While this is true, it can be useful to encrypt messages in-rest at 3rd party
For end user, only PGP or similar provides sufficient security against admin.
---Aki TuomiDovecot oy
-------- Original message --------From: "M. Balridge" <dove...@r.paypc.com>
Date: 11/08/2018 13:56 (GMT+02:00) To: Dovecot Mailing List
<firstname.lastname@example.org> Subject: Re: [trees-plugin] - Dovecot index gets
when using maildir and recievend and accessing mail at the same time
Quoting Joseph Tam <jtam.h...@gmail.com>:
> Another privacy plugin that assumes the server operator is unmotivated or
> respects your privacy anyways, and won't just skim your password right off
> the top to look at your mail. A vault with steel walls and a dirt floor.
*SIGH* As usual, you're right on the money, Joseph.
I used to let things like this "slide", but somewhat recently I've had some
clients badgering me to implement something like this. It takes longer than it
should to explain how pointless the exercise is.
1) Email transactions, from submission, to delivery, to final reception by a
MUA, are done with plaintext contents. Those who want security, will undergo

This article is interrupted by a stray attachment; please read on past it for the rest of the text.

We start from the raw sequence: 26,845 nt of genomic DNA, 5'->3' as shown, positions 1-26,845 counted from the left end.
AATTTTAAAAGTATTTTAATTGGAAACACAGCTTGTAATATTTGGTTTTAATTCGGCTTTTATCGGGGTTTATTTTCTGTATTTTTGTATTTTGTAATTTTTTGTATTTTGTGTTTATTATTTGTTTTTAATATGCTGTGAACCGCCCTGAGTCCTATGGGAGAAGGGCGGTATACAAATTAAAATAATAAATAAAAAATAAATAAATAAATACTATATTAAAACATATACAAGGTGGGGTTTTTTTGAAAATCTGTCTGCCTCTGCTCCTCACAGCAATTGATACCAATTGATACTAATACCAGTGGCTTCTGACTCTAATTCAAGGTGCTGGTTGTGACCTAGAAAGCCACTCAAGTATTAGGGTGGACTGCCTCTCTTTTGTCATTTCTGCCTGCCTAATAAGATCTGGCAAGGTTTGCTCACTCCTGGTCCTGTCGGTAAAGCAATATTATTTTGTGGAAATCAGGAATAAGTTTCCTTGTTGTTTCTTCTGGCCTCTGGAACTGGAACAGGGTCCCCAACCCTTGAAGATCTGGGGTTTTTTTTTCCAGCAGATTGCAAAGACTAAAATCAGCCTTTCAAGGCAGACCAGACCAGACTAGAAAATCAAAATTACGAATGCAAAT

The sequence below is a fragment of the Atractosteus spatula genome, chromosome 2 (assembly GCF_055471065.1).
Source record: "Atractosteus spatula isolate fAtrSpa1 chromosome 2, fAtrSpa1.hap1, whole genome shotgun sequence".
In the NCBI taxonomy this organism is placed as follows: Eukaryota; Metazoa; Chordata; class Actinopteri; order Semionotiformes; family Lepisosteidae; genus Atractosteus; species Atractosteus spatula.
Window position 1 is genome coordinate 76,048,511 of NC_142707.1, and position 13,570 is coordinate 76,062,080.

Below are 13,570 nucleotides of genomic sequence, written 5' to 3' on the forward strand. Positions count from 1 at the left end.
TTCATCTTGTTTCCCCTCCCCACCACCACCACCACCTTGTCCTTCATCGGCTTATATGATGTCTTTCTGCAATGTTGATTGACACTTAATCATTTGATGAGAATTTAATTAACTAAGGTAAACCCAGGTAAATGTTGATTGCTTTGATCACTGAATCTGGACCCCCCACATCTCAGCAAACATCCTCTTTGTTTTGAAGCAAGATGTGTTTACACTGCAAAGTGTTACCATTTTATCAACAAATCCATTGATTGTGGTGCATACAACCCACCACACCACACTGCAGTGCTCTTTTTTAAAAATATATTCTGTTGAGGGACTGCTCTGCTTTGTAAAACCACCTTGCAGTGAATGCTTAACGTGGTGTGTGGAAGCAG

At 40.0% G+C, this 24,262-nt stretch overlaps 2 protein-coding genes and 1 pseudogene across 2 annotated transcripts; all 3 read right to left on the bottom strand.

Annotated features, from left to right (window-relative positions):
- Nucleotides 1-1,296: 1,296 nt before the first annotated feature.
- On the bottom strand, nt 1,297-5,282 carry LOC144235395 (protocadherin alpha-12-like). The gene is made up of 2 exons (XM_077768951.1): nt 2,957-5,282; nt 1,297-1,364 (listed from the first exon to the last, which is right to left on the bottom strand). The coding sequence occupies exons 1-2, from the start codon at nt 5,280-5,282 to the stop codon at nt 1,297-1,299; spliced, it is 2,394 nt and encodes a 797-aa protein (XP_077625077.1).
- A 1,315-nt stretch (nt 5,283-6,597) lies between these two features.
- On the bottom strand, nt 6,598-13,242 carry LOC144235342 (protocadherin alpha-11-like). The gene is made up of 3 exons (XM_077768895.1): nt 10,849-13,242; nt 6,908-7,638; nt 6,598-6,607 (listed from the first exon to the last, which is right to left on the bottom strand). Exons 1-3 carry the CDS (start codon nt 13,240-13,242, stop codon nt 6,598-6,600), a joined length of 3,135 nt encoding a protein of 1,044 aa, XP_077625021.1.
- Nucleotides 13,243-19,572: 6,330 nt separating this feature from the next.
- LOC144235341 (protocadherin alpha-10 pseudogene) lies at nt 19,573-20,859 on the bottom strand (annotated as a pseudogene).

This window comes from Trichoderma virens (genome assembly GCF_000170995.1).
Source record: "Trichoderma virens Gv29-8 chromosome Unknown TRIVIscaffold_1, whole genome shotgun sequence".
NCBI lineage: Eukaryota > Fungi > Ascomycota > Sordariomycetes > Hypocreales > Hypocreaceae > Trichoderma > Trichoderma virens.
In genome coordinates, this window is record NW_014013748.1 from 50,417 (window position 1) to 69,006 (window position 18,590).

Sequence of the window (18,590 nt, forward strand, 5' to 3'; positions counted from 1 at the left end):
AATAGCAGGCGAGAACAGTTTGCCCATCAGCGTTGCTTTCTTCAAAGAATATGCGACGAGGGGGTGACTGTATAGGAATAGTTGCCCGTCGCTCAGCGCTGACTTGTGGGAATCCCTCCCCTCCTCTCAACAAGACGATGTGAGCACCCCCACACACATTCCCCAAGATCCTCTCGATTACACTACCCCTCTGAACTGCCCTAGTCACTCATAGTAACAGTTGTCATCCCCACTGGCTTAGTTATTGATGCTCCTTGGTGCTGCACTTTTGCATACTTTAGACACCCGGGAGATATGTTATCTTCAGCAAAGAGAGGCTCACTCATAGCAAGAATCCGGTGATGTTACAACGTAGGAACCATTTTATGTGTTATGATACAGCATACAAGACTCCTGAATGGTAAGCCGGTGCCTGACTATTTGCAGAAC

the additional steps and hassles with using PGP to encrypt the contents,
providing the only demonstrably secure (against "Evil SysAdmins") means of
cloaking your content. The submission, delivery, and final reception is still
performed as "plaintext", albeit with an attachment that is encrypted, a
process done (and undone) by the ultimate endpoint clients.
2) Even if the "Evil SysAdmin" doesn't scribble all of the users' passphrases
into a log, it's trivial for various tools, many of which were hastily cobbled
together during the fad of implementing Sarbanes-Oxley Act (SOX) compliance on
mail servers. Tools like "milter-bcc" and friends which automatically clone
all email submitted to or arriving through SMTP, etc. It doesn't matter if
your SMTP software implements 65,536 Jiggabyte Key Quantum-Computing-Resistant
crypto, when it has the decrypted contents in its spool.
I imagine this is an exercise in buzzword collection, and to be seen to be
"doing something" to improve security and/or privacy.
If privacy is desired, there are only end-to-end encryption/signature schemes
to ensure anything at all, and even there we're at the mercy of mathematical
gods greater than we.
Looking to a "magical" oracle on your server to do it for you, whilst keeping
all of the leaky, plaintext, and promiscuous protocols (DSN, bounces,
intermediate MXer hosts that eruct contents to various envelope addresses,
etc) that will betray you behind your back without a moment's notice is a
Think it over.